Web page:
erin-well-and-free.JPG

Hi!

Welcome to my blog, Well & Free. I'm on the path toward balance of the body, mind and space and I want to share it with you through blog posts about wellness, organization and personal growth. Thanks for being here!

How to Prepare for Cold & Flu Season with Advice from an N.D.

How to Prepare for Cold & Flu Season with Advice from an N.D.

With cold and flu bugs on the rise, I recently recalled something my Naturopathic Doctor said to me about the frequency of one’s colds. In one of my appointments I had mentioned that as a kid I caught a cold, the flu or strep throat what felt like 5 times per year, and on the other hand I know people who haven’t been sick in years. This piqued my curiosity so I asked her what the deal is.

“Getting sick 1–2 times a year (even small colds) is a good thing because it shows that your immune system is functioning and can fight infections effectively.”
— Dr. Aliyah Alibhai, N.D.

Aliyah Alibhai, a Naturopathic Doctor at Sow Health Integrative Naturopathic Clinic in North York, explains “getting sick 1-2 times a year (even small colds) is a good thing because it shows that your immune system is functioning and can fight infections effectively. When people get sick frequently or take a long time to get over a cold, it shows that the immune system is not resilient and is struggling to fight infections and cannot mount an appropriate response.”

Looking back to the rounds of antibiotics I took as a kid for strep throat, eczema and more, it makes total sense that my immune system was shot. Still having my tonsils at that point also made me more susceptible to strep throat, as opposed to my mom and sister who had theirs removed and rarely ever has a sore throat. After having my tonsils removed a couple years ago, in addition to eating a healthy diet, exercising regularly and trying to keep stress levels low to rebuild my immune system, I now rarely get sick.

“When cortisol is chronically high it blocks many other responses including immune function, rest and regeneration, digestion and metabolism, to name a few.”
— Dr. Aliyah Alibhai, N.D.

On the opposite end of the spectrum, Dr. Aliyah explains “when someone doesn't get sick at all, their immune system may not be responding. Often times it’s high levels of cortisol that block your body from performing other tasks. Remember, cortisol is your fight or flight signal. When cortisol is chronically high it blocks many other responses including immune function, rest and regeneration, digestion and metabolism, to name a few. The most common example of this is someone who is constantly go-go-go — and the moment they finally take a break or a vacation, their body will recognize the break and they typically get sick at this point.”

Regardless of which end of the spectrum you're on when it comes to cold and flu season, it’s always best to take precaution and use a healthy lifestyle as your first defence. Here are some tips for protecting yourself from catching a bug this winter:

Eat with the Season

Since winter is colder and there’s less daylight available to us, it’s important to eat fortifying and warming foods to fuel and protect the body. Think oatmeal, soups, root vegetables and dark leafy greens. At this time of year we want to avoid too much cooling and watery foods such as watermelon, cucumbers and excessive fruit intake.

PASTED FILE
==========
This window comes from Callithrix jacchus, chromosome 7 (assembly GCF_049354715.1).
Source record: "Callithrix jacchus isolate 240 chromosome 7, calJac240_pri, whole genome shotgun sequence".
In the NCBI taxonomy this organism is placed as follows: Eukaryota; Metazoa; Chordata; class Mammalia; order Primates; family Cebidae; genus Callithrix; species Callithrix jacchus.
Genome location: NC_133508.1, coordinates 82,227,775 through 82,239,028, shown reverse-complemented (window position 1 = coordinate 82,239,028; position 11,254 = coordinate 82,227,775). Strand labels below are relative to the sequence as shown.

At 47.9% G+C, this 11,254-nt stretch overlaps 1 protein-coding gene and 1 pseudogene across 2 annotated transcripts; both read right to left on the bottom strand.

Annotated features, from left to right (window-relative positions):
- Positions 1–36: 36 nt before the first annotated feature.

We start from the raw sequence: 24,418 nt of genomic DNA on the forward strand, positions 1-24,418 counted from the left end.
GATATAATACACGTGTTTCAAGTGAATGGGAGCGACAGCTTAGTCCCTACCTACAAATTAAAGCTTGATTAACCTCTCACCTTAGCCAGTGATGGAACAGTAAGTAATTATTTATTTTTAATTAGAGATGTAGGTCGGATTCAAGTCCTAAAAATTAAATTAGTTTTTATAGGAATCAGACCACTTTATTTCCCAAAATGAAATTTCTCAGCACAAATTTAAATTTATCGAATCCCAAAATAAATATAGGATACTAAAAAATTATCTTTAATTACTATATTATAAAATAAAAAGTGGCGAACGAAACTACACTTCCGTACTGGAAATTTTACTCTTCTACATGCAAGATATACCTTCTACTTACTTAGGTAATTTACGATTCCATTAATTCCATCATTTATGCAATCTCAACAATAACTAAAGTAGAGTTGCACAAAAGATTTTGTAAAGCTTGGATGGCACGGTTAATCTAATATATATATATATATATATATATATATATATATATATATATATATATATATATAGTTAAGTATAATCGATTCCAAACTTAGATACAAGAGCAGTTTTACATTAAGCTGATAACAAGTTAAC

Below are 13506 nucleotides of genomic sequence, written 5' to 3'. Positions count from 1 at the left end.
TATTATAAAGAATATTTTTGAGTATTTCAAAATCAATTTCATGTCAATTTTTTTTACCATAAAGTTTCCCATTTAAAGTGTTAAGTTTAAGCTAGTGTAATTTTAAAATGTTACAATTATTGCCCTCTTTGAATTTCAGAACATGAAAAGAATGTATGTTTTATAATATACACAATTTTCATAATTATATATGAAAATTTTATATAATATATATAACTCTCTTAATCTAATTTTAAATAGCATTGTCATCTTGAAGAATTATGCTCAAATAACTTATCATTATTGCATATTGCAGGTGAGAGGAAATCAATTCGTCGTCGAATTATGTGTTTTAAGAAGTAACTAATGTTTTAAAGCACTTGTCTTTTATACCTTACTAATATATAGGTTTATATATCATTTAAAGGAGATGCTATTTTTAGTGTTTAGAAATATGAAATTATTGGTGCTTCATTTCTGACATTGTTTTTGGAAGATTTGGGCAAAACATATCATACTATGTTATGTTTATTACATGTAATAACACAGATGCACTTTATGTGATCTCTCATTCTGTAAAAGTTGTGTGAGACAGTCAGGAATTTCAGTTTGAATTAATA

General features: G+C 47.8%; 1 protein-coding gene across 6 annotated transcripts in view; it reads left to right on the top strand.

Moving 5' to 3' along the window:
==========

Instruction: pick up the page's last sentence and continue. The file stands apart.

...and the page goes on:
Stay Hydrated

When the weather is cooler we may not feel as thirsty, but adequate water intake is still important. Filtered water, warm lemon water and herbal teas are great ways to stay hydrated. Hydration will also help prevent dry winter skin.

Keep Your Cortisol Under Control

As mentioned earlier, cortisol is your “fight or flight signal,” a hormone that is released in response to stress. Take measures to have healthy stress levels, such as meditation, gentle aerobic exercise and practicing a relaxing hobby. Exercise keeps your blood flowing, helps release excess energy and promotes better sleep.

Take Supplemental Defences

With less daylight comes less vitamin D, the sunshine vitamin, so ensure that you’re getting enough. I get a small bottle of drops from Sow Health that lasts me most of the year since less is required during the warmer months. If you feel a tickle in your throat or another sign of a cold coming on, have some oil of oregano on hand and take a few drops daily until you’re feeling back to normal. If you typically suffer from dry skin in the winter you may want to supplement with a good quality fish oil (or flaxseed oil if vegan or vegetarian), as Dr. Aliyah has recommended to me. As long as you’re eating healthy, moving your body, getting adequate rest and managing stress you're ahead of the game when it comes to your immune health. Additional supplements can be discussed with a Naturopathic Doctor based on your individual needs.


If you’re looking for professional guidance and attention from a Naturopathic Doctor, I’ve been a patient of Dr. Aliyah’s for a couple years and with her help I have improved my skin, digestion, stress levels and other issues. I give Dr. Aliyah and Dr. Sarah at Sow Health a glowing five stars! You can learn more about them and book and appointment on their website: http://www.sowhealth.ca/

Recipe: Tofu & Veggie Stuffed Peppers

Recipe: Tofu & Veggie Stuffed Peppers

6 Ways I’ve Reduced My Environmental Footprint — and You Can Too!

6 Ways I’ve Reduced My Environmental Footprint — and You Can Too!